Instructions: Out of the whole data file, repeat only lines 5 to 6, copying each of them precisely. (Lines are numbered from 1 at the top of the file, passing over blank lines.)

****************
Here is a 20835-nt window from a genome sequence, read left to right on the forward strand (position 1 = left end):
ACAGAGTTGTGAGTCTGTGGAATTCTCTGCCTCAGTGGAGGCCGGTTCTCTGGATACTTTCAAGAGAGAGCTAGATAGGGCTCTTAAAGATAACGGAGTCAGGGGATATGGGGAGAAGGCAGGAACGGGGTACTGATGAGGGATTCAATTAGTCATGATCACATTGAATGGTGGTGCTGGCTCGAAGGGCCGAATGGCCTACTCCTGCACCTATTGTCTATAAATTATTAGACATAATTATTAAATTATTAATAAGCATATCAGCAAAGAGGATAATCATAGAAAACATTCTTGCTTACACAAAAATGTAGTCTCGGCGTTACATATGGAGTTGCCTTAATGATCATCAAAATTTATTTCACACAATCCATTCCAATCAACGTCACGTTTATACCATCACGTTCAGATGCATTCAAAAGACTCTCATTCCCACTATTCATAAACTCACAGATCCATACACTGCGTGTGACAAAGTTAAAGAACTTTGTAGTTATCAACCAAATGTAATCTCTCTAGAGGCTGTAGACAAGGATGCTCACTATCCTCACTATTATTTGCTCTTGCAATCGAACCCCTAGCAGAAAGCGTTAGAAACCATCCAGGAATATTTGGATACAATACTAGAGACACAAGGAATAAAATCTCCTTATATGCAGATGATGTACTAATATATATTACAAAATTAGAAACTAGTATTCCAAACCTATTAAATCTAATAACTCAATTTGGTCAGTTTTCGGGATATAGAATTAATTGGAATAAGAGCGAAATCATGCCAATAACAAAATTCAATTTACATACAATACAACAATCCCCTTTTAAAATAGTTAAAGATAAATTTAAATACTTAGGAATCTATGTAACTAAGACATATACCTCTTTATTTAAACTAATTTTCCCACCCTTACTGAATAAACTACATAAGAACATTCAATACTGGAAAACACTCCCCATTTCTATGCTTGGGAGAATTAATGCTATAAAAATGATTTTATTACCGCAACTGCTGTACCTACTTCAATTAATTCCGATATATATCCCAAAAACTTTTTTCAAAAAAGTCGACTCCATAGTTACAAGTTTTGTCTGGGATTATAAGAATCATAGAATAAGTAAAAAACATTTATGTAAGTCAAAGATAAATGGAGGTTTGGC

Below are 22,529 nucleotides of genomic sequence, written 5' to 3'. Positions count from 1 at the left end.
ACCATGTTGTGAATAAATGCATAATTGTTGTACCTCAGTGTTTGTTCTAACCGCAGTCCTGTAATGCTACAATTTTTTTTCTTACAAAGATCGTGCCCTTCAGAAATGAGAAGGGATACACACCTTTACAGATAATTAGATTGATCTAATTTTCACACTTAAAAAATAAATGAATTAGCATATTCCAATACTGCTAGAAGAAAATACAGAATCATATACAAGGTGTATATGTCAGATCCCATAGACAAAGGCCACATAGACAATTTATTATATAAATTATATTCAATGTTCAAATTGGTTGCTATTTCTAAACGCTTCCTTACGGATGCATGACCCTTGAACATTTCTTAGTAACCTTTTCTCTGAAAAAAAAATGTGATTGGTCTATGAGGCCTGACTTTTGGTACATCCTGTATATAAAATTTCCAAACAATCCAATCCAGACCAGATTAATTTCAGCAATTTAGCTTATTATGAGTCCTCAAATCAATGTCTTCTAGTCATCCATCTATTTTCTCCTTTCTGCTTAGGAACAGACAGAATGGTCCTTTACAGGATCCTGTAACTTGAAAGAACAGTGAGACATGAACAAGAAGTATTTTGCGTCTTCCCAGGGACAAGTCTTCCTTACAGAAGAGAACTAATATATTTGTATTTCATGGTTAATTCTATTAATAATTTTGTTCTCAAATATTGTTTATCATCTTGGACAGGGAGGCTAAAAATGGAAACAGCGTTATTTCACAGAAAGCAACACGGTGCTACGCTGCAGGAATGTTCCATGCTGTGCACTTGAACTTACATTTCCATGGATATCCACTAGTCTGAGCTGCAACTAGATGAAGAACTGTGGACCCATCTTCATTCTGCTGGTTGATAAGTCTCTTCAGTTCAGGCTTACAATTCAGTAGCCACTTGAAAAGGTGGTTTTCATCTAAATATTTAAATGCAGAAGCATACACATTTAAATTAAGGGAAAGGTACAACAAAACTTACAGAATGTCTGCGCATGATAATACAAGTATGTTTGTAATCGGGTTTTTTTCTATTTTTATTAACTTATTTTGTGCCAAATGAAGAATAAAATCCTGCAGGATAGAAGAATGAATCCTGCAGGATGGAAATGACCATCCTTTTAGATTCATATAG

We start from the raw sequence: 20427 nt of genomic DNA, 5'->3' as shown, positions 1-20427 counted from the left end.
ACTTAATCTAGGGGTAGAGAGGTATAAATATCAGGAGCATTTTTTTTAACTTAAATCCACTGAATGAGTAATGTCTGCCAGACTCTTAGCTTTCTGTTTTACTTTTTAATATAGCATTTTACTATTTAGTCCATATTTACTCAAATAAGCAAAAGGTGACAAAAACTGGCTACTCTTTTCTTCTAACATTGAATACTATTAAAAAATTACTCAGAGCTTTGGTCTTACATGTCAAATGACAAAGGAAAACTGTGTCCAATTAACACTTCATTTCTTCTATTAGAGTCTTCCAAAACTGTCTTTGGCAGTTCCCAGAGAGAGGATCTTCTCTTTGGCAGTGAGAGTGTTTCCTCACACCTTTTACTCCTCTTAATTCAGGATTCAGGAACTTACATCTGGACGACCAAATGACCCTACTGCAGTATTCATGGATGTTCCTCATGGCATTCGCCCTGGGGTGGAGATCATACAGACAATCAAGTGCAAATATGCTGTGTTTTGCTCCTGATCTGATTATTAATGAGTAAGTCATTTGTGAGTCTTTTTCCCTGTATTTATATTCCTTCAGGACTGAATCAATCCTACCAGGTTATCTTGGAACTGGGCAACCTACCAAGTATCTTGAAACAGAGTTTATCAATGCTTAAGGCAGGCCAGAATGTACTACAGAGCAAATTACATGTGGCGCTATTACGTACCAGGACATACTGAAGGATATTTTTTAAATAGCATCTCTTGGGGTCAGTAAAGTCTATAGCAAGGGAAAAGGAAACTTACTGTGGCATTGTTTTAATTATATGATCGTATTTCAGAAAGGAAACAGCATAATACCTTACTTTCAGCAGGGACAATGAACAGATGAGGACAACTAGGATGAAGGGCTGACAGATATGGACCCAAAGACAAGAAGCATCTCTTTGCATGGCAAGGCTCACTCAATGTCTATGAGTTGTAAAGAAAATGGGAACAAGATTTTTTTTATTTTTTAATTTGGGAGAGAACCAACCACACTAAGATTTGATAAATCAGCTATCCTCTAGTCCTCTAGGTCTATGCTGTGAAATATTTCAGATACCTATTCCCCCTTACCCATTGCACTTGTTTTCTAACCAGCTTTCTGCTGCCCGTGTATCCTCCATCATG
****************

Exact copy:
We start from the raw sequence: 20427 nt of genomic DNA, 5'->3' as shown, positions 1-20427 counted from the left end.
ACTTAATCTAGGGGTAGAGAGGTATAAATATCAGGAGCATTTTTTTTAACTTAAATCCACTGAATGAGTAATGTCTGCCAGACTCTTAGCTTTCTGTTTTACTTTTTAATATAGCATTTTACTATTTAGTCCATATTTACTCAAATAAGCAAAAGGTGACAAAAACTGGCTACTCTTTTCTTCTAACATTGAATACTATTAAAAAATTACTCAGAGCTTTGGTCTTACATGTCAAATGACAAAGGAAAACTGTGTCCAATTAACACTTCATTTCTTCTATTAGAGTCTTCCAAAACTGTCTTTGGCAGTTCCCAGAGAGAGGATCTTCTCTTTGGCAGTGAGAGTGTTTCCTCACACCTTTTACTCCTCTTAATTCAGGATTCAGGAACTTACATCTGGACGACCAAATGACCCTACTGCAGTATTCATGGATGTTCCTCATGGCATTCGCCCTGGGGTGGAGATCATACAGACAATCAAGTGCAAATATGCTGTGTTTTGCTCCTGATCTGATTATTAATGAGTAAGTCATTTGTGAGTCTTTTTCCCTGTATTTATATTCCTTCAGGACTGAATCAATCCTACCAGGTTATCTTGGAACTGGGCAACCTACCAAGTATCTTGAAACAGAGTTTATCAATGCTTAAGGCAGGCCAGAATGTACTACAGAGCAAATTACATGTGGCGCTATTACGTACCAGGACATACTGAAGGATATTTTTTAAATAGCATCTCTTGGGGTCAGTAAAGTCTATAGCAAGGGAAAAGGAAACTTACTGTGGCATTGTTTTAATTATATGATCGTATTTCAGAAAGGAAACAGCATAATACCTTACTTTCAGCAGGGACAATGAACAGATGAGGACAACTAGGATGAAGGGCTGACAGATATGGACCCAAAGACAAGAAGCATCTCTTTGCATGGCAAGGCTCACTCAATGTCTATGAGTTGTAAAGAAAATGGGAACAAGATTTTTTTTATTTTTTAATTTGGGAGAGAACCAACCACACTAAGATTTGATAAATCAGCTATCCTCTAGTCCTCTAGGTCTATGCTGTGAAATATTTCAGATACCTATTCCCCCTTACCCATTGCACTTGTTTTCTAACCAGCTTTCTGCTGCCCGTGTATCCTCCATCATG